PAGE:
 Don’t share your medication, with anyone, even family. In this country, sharing medication is so common people don’t realize it’s a crime. Some people feel that if it’s their medicine, and they bought it, they have the right to do with it what they want. This isn’t true. Giving controlled substances to another person is a crime, and dangerous as well. Selling a controlled substance is even worse. Speak up to friends and family, letting them know you don’t think it’s OK for Aunt Bea to give Jimmy one of her Xanax pill because his nerves are bad today. Jimmy needs to see his own doctor.

 Give your children clear and consistent anti-drug messages. Don’t glamorize your own past drug use, including alcohol, by telling war stories. It should go without saying, though I’m going to say it: don’t use drugs with your kids, including alcohol and marijuana. Also, don’t err in the opposite direction, and exaggerate the harms of drug use, because you’ll lose credibility with your kids. Some may remember how the film “Reefer Madness” was mocked. Talk to your kids in an age-appropriate way about drugs and alcohol, even if they don’t appear to be listening.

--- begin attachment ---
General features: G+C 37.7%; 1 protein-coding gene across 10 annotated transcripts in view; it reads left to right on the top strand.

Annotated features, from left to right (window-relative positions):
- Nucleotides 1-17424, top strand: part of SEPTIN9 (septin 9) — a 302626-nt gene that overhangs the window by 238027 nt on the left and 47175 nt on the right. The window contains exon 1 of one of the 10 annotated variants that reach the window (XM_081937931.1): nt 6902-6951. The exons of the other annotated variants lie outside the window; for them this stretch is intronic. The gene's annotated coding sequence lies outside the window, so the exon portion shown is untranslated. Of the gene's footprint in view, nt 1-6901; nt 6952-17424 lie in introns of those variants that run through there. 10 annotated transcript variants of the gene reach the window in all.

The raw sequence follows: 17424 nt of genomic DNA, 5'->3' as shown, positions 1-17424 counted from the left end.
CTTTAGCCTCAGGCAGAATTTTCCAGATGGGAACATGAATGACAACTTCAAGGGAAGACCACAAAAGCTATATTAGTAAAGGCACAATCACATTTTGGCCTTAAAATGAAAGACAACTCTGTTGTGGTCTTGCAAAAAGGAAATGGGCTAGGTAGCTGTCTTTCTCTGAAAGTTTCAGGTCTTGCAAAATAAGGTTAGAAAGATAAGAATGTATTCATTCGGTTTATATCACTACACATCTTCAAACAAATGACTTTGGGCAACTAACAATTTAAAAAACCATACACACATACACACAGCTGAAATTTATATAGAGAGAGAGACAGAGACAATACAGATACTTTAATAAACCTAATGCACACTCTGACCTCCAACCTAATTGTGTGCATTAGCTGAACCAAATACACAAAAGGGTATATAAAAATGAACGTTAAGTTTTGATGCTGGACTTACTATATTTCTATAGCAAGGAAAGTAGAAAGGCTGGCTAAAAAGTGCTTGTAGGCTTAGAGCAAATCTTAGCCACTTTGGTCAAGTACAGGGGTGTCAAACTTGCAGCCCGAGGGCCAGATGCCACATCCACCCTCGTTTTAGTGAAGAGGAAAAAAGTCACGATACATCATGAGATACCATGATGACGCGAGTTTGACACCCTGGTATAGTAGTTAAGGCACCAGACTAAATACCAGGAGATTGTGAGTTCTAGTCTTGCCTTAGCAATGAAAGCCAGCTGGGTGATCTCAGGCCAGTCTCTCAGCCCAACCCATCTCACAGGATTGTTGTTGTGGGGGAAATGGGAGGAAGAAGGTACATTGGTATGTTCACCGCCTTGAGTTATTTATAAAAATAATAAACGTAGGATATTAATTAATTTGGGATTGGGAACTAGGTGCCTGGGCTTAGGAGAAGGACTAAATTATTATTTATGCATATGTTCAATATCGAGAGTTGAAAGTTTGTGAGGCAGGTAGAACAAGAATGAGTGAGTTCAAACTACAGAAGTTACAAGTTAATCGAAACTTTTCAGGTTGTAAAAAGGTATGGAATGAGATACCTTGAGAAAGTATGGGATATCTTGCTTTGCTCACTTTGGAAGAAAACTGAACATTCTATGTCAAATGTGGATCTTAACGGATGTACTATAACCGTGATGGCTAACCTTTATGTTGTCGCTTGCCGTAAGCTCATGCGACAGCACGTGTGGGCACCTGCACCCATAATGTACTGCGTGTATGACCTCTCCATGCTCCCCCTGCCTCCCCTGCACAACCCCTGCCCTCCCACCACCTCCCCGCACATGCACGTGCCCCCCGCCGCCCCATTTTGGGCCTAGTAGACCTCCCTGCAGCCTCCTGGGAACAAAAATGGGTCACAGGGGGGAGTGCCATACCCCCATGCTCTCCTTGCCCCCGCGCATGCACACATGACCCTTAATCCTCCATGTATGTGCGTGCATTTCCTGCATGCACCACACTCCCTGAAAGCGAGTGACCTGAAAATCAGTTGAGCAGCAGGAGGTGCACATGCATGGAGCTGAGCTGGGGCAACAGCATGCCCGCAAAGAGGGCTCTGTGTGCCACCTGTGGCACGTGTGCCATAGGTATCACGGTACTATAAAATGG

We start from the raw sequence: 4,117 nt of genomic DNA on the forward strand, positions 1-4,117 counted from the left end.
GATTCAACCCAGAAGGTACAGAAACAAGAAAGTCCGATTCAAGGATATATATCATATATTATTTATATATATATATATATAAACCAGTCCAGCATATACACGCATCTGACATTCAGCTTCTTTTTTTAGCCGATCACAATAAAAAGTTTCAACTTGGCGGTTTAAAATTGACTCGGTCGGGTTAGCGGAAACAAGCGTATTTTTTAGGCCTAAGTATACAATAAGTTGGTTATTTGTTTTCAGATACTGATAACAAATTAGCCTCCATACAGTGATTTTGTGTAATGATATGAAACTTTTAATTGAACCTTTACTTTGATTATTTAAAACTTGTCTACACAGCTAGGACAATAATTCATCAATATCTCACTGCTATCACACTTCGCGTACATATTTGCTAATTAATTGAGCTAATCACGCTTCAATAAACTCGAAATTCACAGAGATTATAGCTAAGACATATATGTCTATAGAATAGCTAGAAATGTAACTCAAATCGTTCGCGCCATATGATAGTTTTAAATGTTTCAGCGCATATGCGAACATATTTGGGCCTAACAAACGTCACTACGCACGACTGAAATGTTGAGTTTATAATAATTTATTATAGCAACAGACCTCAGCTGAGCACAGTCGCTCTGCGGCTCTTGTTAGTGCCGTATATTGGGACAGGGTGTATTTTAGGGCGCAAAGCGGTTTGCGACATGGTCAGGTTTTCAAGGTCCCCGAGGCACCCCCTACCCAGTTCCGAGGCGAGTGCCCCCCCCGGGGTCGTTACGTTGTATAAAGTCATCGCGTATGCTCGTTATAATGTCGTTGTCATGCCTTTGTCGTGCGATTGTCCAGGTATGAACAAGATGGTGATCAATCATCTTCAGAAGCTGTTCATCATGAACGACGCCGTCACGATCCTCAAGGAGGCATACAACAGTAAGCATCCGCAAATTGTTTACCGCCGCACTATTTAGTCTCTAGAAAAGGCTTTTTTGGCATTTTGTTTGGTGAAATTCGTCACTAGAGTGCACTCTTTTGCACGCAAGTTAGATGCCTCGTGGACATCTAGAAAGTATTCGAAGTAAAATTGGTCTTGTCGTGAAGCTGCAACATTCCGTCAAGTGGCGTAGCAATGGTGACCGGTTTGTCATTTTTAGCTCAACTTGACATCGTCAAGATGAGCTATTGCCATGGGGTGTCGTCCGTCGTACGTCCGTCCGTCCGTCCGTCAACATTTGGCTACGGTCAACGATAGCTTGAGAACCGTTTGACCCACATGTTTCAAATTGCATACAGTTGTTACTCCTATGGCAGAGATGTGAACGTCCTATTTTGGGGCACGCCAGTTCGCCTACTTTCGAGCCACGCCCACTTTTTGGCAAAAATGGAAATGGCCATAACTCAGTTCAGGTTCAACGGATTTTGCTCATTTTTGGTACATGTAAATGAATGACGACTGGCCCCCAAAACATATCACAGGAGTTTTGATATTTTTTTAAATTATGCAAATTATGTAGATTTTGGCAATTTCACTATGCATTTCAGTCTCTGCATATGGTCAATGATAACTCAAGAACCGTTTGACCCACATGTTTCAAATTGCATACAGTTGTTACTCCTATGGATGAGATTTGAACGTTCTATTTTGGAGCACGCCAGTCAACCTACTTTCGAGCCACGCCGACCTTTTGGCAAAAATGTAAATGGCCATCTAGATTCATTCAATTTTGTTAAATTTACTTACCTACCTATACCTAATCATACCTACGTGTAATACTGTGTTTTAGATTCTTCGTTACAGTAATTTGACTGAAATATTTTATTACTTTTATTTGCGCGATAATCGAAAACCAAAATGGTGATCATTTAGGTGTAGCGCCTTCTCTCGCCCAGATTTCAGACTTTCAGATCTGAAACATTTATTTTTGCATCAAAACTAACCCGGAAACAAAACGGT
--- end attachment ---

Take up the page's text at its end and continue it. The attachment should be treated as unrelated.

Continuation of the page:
 If you have a family member addicted to prescription medication, call their doctor to describe what you see. The doctor probably can’t discuss your relative’s treatment, unless given permission, but your doctor can accept information. Write a letter, and be specific with what you’ve witnessed. If your loved one runs out of medication early and then buys off the street, let the doctor know.

 If you feel your addicted loved one is seeing an unscrupulous doctor, report what you know to your state’s medical board. These professional organizations are the best equipped to review a doctor’s pattern of care, to decide if the doctor is prescribing inappropriately. Charts are often reviewed by other doctors who decide if the standard of care is being met.

 Underage drinking is serious. For each year you can postpone your child’s first experimental drug use, including alcohol, you reduce his risk of addiction by around five percent. (1) Don’t involve your kids in your own alcohol consumption; for example, don’t send you kids to the refrigerator to get you a beer. Don’t allow adolescents to drink in your house, fooling yourself with the idea of, “At least I know where they are.” Not only is it illegal, but it’s harmful.